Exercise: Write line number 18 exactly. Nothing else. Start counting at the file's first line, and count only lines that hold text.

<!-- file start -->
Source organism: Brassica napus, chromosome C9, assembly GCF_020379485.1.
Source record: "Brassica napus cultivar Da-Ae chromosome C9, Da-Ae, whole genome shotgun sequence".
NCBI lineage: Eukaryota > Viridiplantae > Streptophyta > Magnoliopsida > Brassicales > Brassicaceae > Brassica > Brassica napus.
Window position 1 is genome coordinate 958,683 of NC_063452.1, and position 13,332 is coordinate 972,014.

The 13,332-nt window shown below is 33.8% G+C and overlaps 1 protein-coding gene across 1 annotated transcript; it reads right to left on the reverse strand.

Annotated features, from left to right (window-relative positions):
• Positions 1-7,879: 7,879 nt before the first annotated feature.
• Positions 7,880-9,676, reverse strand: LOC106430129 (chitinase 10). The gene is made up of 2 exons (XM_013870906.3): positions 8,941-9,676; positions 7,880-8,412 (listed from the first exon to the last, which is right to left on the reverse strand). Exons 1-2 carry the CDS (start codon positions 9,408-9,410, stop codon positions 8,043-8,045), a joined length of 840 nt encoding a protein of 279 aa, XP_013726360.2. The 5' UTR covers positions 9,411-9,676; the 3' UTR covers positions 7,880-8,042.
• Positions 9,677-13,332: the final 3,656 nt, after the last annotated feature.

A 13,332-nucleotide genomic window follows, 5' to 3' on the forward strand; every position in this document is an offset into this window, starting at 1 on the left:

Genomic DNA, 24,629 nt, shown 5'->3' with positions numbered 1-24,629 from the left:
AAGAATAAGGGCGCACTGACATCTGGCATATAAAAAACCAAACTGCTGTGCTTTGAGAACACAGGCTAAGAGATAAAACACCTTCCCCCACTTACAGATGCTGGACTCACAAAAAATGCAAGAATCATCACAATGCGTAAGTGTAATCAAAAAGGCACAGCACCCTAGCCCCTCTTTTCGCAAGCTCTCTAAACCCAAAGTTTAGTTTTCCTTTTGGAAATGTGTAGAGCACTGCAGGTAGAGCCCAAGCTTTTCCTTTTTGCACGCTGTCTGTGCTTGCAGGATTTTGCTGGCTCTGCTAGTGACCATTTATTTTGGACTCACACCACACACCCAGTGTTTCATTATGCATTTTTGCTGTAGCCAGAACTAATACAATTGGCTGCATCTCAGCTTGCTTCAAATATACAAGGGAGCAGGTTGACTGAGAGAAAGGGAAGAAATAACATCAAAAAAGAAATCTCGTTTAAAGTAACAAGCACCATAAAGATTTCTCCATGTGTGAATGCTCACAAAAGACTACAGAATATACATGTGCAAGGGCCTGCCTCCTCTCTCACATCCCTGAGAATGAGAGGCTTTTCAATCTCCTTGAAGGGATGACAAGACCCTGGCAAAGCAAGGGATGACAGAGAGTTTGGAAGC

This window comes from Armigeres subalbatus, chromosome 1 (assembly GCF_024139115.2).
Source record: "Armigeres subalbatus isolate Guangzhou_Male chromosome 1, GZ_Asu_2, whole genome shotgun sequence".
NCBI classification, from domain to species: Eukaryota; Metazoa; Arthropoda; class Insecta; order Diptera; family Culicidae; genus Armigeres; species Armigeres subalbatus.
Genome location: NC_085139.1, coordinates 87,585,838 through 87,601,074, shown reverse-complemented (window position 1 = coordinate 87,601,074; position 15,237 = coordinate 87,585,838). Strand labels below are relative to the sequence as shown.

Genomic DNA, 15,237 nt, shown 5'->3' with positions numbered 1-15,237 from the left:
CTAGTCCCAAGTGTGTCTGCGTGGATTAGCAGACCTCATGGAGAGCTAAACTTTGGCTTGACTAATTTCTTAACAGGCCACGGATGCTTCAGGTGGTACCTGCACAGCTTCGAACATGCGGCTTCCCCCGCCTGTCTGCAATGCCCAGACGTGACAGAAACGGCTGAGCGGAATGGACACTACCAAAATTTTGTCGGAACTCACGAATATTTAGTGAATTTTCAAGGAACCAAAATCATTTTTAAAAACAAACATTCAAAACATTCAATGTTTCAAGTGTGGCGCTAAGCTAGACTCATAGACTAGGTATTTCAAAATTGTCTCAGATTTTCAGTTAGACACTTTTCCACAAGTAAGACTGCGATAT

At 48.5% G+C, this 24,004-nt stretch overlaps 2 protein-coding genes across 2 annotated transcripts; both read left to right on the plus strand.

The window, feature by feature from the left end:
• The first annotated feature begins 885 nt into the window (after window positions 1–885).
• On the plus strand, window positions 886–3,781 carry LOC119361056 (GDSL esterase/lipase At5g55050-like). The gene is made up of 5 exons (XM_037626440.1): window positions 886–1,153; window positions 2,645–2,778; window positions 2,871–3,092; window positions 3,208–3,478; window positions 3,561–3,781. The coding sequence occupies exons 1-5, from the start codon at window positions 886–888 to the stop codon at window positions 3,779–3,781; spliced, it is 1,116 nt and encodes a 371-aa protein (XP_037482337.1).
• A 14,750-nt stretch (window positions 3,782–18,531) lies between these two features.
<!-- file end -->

CTAGTCCCAAGTGTGTCTGCGTGGATTAGCAGACCTCATGGAGAGCTAAACTTTGGCTTGACTAATTTCTTAACAGGCCACGGATGCTTCAGGTGGTACCTGCACAGCTTCGAACATGCGGCTTCCCCCGCCTGTCTGCAATGCCCAGACGTGACAGAAACGGCTGAGCGGAATGGACACTACCAAAATTTTGTCGGAACTCACGAATATTTAGTGAATTTTCAAGGAACCAAAATCATTTTTAAAAACAAACATTCAAAACATTCAATGTTTCAAGTGTGGCGCTAAGCTAGACTCATAGACTAGGTATTTCAAAATTGTCTCAGATTTTCAGTTAGACACTTTTCCACAAGTAAGACTGCGATAT